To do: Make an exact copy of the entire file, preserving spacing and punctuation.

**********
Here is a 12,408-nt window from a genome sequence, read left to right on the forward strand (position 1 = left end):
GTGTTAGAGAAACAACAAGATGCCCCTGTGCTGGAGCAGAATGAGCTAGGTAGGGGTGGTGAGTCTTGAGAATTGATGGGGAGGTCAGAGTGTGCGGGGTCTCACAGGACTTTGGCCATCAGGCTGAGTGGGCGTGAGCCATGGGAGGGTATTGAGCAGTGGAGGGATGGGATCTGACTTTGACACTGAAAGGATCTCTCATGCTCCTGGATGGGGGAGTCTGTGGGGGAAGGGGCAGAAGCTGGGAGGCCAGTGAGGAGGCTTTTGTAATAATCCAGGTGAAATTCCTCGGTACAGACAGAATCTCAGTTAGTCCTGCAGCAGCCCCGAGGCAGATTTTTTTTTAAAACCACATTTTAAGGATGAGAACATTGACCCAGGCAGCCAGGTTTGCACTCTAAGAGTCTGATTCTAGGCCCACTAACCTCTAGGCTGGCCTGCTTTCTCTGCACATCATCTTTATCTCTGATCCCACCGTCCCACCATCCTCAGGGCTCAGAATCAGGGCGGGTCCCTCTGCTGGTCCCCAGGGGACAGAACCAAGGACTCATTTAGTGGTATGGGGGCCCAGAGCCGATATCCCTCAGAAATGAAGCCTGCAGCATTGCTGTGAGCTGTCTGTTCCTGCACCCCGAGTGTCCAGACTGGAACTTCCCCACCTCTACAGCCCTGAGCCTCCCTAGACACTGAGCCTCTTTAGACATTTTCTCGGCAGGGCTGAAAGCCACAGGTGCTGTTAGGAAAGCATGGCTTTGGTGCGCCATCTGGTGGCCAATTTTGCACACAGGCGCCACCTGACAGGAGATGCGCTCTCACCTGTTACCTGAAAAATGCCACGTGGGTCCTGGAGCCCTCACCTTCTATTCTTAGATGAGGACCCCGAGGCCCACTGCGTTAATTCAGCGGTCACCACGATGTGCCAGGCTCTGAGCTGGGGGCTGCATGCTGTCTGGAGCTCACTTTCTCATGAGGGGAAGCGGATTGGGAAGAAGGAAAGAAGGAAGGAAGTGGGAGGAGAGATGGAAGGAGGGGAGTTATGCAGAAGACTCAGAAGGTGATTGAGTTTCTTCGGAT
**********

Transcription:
Here is a 12,408-nt window from a genome sequence, read left to right on the forward strand (position 1 = left end):
GTGTTAGAGAAACAACAAGATGCCCCTGTGCTGGAGCAGAATGAGCTAGGTAGGGGTGGTGAGTCTTGAGAATTGATGGGGAGGTCAGAGTGTGCGGGGTCTCACAGGACTTTGGCCATCAGGCTGAGTGGGCGTGAGCCATGGGAGGGTATTGAGCAGTGGAGGGATGGGATCTGACTTTGACACTGAAAGGATCTCTCATGCTCCTGGATGGGGGAGTCTGTGGGGGAAGGGGCAGAAGCTGGGAGGCCAGTGAGGAGGCTTTTGTAATAATCCAGGTGAAATTCCTCGGTACAGACAGAATCTCAGTTAGTCCTGCAGCAGCCCCGAGGCAGATTTTTTTTTAAAACCACATTTTAAGGATGAGAACATTGACCCAGGCAGCCAGGTTTGCACTCTAAGAGTCTGATTCTAGGCCCACTAACCTCTAGGCTGGCCTGCTTTCTCTGCACATCATCTTTATCTCTGATCCCACCGTCCCACCATCCTCAGGGCTCAGAATCAGGGCGGGTCCCTCTGCTGGTCCCCAGGGGACAGAACCAAGGACTCATTTAGTGGTATGGGGGCCCAGAGCCGATATCCCTCAGAAATGAAGCCTGCAGCATTGCTGTGAGCTGTCTGTTCCTGCACCCCGAGTGTCCAGACTGGAACTTCCCCACCTCTACAGCCCTGAGCCTCCCTAGACACTGAGCCTCTTTAGACATTTTCTCGGCAGGGCTGAAAGCCACAGGTGCTGTTAGGAAAGCATGGCTTTGGTGCGCCATCTGGTGGCCAATTTTGCACACAGGCGCCACCTGACAGGAGATGCGCTCTCACCTGTTACCTGAAAAATGCCACGTGGGTCCTGGAGCCCTCACCTTCTATTCTTAGATGAGGACCCCGAGGCCCACTGCGTTAATTCAGCGGTCACCACGATGTGCCAGGCTCTGAGCTGGGGGCTGCATGCTGTCTGGAGCTCACTTTCTCATGAGGGGAAGCGGATTGGGAAGAAGGAAAGAAGGAAGGAAGTGGGAGGAGAGATGGAAGGAGGGGAGTTATGCAGAAGACTCAGAAGGTGATTGAGTTTCTTCGGAT